I recently read an article in Parents magazine that reiterated one of the things I love about reading and sharing books with my kids. The short article focused on the actress Kristen Bell and the importance she places on reading with her kids. One part of the article in particular stuck with me.
"Every time we close Snow White I look at my girls and ask, 'Don't you think it's weird that Snow White didn't ask the old witch why she needed to eat the apple? Or where she got that apple?' I say, 'I would never take food from a stranger, would you?' And my kids are like, 'No!' And I'm like, 'Okay, I'm doing something right.'"
I love this. It is such a good reminder to me of what an amazing tool books can be to have important conversations with ours kids. This is true when they are little and we are reading Snow White and, it is true when they are teens reading about more complex issues.
Many books contain stories and themes that depict the hard or dark side of life. They tell about characters who make good decisions as well as characters who make really bad ones. By asking our kids questions about what they are reading and encouraging them to think critically, books offer us a chance to process and discuss these topics together. Use the books your kids read as opportunities to talk about tough issues. Stories can inspire important conversations if we are intentional in pursuing them.
These conversations help us connect with our kids and they help our kids think critically about the books they read.
Honestly, I was not great at this when my kids were little. I would read the stories and move on. But, I’m not going to feel guilty about what I didn’t do. Instead, I’m going to be more intentional about what I will do in the future.
This doesn’t mean I will interrogate my kids with 100 questions about every book they read. It does mean, I will take some time when we are in the kitchen together or I’m driving them to school to ask one or two questions and see what kind of conversation they spark.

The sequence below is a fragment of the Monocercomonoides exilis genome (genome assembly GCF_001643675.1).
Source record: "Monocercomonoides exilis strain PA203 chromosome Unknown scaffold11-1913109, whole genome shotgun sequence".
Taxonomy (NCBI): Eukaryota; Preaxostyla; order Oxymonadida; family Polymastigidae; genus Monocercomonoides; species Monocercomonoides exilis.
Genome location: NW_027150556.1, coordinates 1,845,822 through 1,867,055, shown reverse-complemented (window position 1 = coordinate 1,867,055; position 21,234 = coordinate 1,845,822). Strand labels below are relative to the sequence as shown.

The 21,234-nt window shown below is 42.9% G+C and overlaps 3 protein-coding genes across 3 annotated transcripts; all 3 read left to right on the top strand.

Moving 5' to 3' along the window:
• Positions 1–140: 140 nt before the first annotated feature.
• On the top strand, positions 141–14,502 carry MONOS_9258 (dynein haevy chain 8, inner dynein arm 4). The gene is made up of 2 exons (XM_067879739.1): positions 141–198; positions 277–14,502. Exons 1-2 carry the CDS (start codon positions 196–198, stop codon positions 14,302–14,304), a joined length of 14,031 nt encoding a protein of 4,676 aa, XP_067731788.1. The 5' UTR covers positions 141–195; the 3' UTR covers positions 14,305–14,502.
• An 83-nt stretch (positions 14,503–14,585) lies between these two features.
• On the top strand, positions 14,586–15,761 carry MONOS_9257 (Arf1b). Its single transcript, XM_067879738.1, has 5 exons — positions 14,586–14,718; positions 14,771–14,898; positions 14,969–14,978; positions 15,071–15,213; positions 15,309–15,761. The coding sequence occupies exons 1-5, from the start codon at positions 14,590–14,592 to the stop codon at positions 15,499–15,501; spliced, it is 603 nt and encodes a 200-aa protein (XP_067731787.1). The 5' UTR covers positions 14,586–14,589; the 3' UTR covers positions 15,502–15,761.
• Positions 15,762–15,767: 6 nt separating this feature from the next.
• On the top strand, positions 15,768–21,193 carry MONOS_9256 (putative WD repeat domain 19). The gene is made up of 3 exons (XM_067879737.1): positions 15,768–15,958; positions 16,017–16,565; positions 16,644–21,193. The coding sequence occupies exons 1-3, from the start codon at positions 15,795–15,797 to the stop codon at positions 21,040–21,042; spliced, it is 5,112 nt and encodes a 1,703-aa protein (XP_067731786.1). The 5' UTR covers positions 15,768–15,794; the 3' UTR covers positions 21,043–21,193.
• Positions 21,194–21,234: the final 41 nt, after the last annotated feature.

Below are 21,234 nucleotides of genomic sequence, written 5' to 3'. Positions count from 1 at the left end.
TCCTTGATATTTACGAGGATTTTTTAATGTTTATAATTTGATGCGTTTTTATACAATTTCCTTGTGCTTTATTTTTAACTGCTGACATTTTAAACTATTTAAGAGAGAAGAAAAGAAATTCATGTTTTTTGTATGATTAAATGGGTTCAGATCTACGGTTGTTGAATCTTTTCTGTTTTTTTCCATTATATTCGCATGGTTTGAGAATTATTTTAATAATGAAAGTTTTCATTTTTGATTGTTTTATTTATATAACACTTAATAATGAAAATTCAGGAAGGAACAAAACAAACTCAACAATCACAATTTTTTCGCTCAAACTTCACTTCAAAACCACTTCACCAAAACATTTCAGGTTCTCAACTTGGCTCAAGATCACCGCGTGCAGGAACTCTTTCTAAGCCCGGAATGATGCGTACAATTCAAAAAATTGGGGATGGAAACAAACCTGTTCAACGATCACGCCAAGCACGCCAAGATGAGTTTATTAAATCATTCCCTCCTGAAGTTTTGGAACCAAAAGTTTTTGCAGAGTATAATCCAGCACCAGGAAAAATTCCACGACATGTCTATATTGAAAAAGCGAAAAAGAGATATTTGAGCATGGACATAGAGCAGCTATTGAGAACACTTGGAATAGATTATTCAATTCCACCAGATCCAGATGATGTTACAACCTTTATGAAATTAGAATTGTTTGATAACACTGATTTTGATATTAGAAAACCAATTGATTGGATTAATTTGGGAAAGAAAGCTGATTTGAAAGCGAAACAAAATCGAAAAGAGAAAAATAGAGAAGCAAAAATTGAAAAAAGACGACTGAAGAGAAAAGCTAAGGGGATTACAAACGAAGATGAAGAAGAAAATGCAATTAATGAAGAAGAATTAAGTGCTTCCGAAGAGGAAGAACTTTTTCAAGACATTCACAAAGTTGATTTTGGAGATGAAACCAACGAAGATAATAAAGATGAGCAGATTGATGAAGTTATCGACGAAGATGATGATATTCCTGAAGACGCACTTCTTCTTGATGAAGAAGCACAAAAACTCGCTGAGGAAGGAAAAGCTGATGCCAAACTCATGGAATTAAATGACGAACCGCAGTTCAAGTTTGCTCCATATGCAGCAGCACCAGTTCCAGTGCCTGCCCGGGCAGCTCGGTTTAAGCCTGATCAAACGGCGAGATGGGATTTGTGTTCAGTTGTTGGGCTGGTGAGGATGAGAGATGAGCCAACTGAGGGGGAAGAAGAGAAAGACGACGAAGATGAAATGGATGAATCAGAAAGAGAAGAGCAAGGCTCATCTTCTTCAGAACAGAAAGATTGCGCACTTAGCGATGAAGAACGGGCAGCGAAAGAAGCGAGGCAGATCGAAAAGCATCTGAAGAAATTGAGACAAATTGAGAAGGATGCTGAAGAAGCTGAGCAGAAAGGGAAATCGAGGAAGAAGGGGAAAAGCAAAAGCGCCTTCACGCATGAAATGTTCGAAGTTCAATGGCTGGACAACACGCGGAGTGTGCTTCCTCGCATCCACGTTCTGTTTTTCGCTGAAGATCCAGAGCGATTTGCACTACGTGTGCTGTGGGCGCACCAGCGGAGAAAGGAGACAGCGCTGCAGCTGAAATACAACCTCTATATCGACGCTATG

Realistically, most of our conversations will be basic. However, I have a feeling if I’m persistent, every once in awhile a book-inspired conversation will strike gold.
The hardest part of this can be coming up with good questions to ask. Asking the same thing over and over like, “What book are you reading?” and “Do you like it?” can get tiresome for both of you. To help, I’ve created a list of ten bookish questions you can use to spark conversations with your kids.
Consider asking your child one of the following about the book they are reading:
1) What was the main character like? Do you think you would have been friends? Why?
2) Who was your favorite and least favorite character? Why?
3) If you were the main character, would you have done anything differently? Do you think he or she made good choices?
4) What did you learn from this book?
5) Why do you think the author wrote this book? What message or idea do you think they wanted you to take away from reading it?
6) Did you like the ending? Would you have ended it differently?
7) What did this book make you feel? Did anything make you uncomfortable while you were reading? Why?
8) Tell me about your favorite part of this book.
9) Tell me about your least favorite part of this book.
10) Would you recommend this book to a friend? If so, who and why?
Books help us spark discussions about important topics that might be harder to broach in every day life, and they are an amazing way to connect with our kids.
Keep reading, ask questions, listen carefully and let the books you share bring you closer together.
What are some of your go-to questions you use to start conversations with your kids about the books they are reading?
If you need ideas to help you discern if a book is appropriate for your child to read, I wrote a post here with a few thoughts and resources that might help.